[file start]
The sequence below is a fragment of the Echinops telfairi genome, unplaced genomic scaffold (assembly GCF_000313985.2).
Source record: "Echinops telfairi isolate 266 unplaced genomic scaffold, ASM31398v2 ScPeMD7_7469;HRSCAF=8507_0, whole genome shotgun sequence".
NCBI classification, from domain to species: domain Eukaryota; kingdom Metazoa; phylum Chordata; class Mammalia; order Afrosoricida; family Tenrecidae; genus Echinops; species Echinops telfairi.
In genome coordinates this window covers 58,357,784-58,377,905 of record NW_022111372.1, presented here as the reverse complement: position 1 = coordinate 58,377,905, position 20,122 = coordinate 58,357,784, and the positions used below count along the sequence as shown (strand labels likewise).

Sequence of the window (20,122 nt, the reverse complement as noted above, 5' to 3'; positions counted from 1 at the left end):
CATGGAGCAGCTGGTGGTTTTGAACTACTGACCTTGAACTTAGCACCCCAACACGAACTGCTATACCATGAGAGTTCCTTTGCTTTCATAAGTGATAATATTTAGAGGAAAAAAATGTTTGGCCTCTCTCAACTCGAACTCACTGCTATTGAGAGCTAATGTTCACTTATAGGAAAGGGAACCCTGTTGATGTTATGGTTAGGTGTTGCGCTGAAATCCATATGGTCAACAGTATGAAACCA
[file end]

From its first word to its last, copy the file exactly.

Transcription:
The sequence below is a fragment of the Echinops telfairi genome, unplaced genomic scaffold (assembly GCF_000313985.2).
Source record: "Echinops telfairi isolate 266 unplaced genomic scaffold, ASM31398v2 ScPeMD7_7469;HRSCAF=8507_0, whole genome shotgun sequence".
NCBI classification, from domain to species: domain Eukaryota; kingdom Metazoa; phylum Chordata; class Mammalia; order Afrosoricida; family Tenrecidae; genus Echinops; species Echinops telfairi.
In genome coordinates this window covers 58,357,784-58,377,905 of record NW_022111372.1, presented here as the reverse complement: position 1 = coordinate 58,377,905, position 20,122 = coordinate 58,357,784, and the positions used below count along the sequence as shown (strand labels likewise).

Sequence of the window (20,122 nt, the reverse complement as noted above, 5' to 3'; positions counted from 1 at the left end):
CATGGAGCAGCTGGTGGTTTTGAACTACTGACCTTGAACTTAGCACCCCAACACGAACTGCTATACCATGAGAGTTCCTTTGCTTTCATAAGTGATAATATTTAGAGGAAAAAAATGTTTGGCCTCTCTCAACTCGAACTCACTGCTATTGAGAGCTAATGTTCACTTATAGGAAAGGGAACCCTGTTGATGTTATGGTTAGGTGTTGCGCTGAAATCCATATGGTCAACAGTATGAAACCA